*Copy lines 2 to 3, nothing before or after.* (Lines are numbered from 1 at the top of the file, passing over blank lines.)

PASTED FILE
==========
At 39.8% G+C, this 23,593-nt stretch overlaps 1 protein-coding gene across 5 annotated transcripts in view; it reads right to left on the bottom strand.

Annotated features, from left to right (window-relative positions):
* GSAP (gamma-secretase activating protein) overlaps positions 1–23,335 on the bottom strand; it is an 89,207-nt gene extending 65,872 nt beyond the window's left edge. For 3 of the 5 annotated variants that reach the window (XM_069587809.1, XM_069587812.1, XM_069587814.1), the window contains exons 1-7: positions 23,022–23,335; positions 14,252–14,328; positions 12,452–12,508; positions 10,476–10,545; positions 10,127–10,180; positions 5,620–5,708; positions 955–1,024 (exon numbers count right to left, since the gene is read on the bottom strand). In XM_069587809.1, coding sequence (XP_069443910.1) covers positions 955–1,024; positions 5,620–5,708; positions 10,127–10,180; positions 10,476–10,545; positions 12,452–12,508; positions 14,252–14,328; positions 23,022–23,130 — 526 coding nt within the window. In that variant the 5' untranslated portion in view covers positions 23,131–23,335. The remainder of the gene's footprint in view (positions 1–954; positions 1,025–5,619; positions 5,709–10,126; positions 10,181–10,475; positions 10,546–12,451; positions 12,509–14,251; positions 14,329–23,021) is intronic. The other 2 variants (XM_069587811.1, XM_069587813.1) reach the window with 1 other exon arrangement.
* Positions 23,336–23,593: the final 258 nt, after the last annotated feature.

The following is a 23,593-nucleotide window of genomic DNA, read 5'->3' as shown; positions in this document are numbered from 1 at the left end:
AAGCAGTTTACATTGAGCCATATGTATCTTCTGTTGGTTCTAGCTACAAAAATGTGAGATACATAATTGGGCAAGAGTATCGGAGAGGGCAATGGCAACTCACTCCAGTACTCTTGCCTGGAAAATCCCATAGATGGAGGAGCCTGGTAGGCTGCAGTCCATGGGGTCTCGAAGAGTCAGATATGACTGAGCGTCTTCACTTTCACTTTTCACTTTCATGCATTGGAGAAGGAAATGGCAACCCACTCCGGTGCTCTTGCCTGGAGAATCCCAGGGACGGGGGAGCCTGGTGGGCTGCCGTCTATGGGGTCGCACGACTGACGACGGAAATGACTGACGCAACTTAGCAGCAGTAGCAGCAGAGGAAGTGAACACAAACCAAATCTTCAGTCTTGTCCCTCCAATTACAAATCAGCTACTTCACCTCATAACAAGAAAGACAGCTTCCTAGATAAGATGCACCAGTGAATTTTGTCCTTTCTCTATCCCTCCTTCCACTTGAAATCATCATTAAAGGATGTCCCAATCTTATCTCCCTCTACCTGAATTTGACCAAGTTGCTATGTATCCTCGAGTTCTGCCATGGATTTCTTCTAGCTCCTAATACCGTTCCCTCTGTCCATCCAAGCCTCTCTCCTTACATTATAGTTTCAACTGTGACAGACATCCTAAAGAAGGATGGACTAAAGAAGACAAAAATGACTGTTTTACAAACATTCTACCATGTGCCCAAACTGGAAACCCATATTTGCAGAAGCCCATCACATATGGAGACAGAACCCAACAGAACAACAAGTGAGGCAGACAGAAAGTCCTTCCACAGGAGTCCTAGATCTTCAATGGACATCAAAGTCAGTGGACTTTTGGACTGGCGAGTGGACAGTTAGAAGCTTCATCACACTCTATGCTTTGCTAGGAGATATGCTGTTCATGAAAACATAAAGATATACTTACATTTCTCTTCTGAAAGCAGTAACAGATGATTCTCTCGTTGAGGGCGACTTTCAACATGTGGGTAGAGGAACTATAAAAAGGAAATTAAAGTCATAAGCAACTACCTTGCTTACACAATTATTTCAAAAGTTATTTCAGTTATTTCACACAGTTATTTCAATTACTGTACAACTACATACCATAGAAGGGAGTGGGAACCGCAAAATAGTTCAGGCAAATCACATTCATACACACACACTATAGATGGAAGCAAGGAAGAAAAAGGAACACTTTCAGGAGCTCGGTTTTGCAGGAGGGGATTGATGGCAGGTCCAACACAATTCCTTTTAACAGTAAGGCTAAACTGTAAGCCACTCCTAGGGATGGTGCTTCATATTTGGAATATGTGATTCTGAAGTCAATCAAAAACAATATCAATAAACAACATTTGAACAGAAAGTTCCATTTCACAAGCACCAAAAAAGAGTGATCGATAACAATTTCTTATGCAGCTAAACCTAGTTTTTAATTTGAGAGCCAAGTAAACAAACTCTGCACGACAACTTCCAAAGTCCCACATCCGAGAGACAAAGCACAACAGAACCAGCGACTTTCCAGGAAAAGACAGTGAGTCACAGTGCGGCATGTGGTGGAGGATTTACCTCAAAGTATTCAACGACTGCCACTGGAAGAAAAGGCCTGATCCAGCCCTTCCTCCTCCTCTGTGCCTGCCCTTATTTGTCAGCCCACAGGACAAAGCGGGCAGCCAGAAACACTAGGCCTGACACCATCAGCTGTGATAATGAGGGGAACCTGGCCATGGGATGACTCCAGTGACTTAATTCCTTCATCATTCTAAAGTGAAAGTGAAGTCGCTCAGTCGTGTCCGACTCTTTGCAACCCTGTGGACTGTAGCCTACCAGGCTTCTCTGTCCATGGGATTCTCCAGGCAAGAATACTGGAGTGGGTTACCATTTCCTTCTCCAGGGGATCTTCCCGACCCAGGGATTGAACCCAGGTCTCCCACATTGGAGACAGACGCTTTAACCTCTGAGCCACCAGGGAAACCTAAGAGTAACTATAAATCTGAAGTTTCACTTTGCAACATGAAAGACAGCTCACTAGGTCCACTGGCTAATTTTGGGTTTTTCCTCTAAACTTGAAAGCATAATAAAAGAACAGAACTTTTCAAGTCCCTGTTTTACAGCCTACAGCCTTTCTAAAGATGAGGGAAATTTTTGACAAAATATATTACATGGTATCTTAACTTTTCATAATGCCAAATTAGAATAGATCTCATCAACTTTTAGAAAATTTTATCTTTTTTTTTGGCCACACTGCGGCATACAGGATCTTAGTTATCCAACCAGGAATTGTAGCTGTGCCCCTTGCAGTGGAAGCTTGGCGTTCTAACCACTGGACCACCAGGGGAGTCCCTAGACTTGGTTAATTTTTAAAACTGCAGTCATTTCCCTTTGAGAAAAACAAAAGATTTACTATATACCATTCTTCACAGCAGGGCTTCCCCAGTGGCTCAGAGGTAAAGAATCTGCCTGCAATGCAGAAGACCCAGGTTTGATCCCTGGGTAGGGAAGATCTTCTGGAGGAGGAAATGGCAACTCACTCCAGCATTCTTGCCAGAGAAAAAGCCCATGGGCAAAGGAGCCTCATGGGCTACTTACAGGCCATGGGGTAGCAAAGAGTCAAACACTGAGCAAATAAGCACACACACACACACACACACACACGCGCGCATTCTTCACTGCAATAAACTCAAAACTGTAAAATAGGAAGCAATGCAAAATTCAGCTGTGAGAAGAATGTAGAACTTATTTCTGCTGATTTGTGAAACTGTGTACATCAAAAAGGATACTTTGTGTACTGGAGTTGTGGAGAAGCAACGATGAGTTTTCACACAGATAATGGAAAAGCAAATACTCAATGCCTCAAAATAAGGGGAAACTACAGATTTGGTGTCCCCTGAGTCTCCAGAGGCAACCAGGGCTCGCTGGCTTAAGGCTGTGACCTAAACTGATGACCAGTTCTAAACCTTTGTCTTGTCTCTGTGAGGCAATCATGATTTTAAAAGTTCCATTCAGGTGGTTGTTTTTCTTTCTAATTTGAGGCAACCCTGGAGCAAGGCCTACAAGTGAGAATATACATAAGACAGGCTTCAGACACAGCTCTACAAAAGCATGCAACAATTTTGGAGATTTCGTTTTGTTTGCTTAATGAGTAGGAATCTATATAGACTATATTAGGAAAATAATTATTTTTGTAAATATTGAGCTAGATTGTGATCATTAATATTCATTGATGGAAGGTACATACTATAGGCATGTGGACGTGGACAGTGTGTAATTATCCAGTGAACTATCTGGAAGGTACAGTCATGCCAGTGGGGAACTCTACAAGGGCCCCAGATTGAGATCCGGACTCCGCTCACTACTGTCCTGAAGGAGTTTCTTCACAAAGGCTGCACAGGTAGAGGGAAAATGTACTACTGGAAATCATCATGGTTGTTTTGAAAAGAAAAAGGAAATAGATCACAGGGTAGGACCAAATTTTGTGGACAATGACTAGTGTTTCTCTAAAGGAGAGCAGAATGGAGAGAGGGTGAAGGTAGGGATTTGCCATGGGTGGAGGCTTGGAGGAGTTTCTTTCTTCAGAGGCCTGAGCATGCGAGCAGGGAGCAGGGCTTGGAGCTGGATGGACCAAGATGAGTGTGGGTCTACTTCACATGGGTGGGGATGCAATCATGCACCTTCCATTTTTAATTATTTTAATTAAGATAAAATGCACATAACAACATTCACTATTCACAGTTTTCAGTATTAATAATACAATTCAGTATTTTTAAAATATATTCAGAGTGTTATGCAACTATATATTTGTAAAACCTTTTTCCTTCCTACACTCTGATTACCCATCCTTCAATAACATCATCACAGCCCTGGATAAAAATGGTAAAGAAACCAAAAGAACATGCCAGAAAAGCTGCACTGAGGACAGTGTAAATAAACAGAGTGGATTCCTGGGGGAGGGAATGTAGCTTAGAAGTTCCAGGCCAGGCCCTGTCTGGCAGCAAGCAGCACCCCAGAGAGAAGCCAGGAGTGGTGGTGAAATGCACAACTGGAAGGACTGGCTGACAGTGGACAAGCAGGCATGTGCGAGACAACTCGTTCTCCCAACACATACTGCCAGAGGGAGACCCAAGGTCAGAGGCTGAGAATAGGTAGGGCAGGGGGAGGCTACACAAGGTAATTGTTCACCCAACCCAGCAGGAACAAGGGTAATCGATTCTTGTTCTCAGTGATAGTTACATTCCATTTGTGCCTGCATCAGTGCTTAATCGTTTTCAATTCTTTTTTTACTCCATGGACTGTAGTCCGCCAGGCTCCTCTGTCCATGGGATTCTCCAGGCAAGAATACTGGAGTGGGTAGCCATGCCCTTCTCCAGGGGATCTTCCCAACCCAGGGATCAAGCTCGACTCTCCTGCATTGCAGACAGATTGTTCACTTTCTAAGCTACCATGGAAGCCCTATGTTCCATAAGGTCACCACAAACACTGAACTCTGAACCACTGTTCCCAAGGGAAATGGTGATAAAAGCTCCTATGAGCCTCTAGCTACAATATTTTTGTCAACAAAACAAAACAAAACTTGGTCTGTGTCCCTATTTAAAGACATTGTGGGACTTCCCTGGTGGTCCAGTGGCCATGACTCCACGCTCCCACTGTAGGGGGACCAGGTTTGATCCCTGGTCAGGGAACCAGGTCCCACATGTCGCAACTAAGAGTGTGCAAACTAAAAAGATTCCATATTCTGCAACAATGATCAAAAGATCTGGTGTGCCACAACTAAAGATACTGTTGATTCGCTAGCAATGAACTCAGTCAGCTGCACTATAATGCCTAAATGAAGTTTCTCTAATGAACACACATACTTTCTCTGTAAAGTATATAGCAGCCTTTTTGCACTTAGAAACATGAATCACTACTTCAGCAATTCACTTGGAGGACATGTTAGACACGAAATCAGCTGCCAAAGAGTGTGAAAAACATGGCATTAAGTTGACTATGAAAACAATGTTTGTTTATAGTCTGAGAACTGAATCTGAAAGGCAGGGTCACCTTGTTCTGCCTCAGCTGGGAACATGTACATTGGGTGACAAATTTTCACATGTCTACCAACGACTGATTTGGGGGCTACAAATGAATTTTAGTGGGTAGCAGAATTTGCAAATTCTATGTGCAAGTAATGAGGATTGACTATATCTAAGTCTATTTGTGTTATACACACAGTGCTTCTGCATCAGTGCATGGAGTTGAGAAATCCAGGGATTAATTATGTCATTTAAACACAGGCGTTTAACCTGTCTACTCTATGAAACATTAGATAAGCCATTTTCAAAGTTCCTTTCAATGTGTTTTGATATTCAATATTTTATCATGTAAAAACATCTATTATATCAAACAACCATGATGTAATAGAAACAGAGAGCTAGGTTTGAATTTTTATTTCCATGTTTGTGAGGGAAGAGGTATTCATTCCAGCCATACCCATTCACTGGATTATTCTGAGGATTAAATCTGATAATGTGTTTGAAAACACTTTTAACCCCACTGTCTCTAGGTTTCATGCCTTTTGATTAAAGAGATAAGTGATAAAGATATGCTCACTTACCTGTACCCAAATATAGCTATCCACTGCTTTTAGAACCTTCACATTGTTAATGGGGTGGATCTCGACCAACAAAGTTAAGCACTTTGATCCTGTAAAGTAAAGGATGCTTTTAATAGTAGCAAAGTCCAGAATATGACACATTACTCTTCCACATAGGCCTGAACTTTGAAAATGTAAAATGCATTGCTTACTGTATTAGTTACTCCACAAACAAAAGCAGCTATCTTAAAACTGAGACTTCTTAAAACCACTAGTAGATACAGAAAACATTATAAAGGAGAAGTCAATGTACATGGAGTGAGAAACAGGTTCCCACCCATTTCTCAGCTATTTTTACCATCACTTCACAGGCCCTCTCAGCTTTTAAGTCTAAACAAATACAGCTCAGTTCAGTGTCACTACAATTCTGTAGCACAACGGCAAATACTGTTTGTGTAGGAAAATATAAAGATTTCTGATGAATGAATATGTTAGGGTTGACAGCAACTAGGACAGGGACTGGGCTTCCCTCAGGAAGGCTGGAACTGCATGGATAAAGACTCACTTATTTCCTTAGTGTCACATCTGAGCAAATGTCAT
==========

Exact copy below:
Annotated features, from left to right (window-relative positions):
* GSAP (gamma-secretase activating protein) overlaps positions 1–23,335 on the bottom strand; it is an 89,207-nt gene extending 65,872 nt beyond the window's left edge. For 3 of the 5 annotated variants that reach the window (XM_069587809.1, XM_069587812.1, XM_069587814.1), the window contains exons 1-7: positions 23,022–23,335; positions 14,252–14,328; positions 12,452–12,508; positions 10,476–10,545; positions 10,127–10,180; positions 5,620–5,708; positions 955–1,024 (exon numbers count right to left, since the gene is read on the bottom strand). In XM_069587809.1, coding sequence (XP_069443910.1) covers positions 955–1,024; positions 5,620–5,708; positions 10,127–10,180; positions 10,476–10,545; positions 12,452–12,508; positions 14,252–14,328; positions 23,022–23,130 — 526 coding nt within the window. In that variant the 5' untranslated portion in view covers positions 23,131–23,335. The remainder of the gene's footprint in view (positions 1–954; positions 1,025–5,619; positions 5,709–10,126; positions 10,181–10,475; positions 10,546–12,451; positions 12,509–14,251; positions 14,329–23,021) is intronic. The other 2 variants (XM_069587811.1, XM_069587813.1) reach the window with 1 other exon arrangement.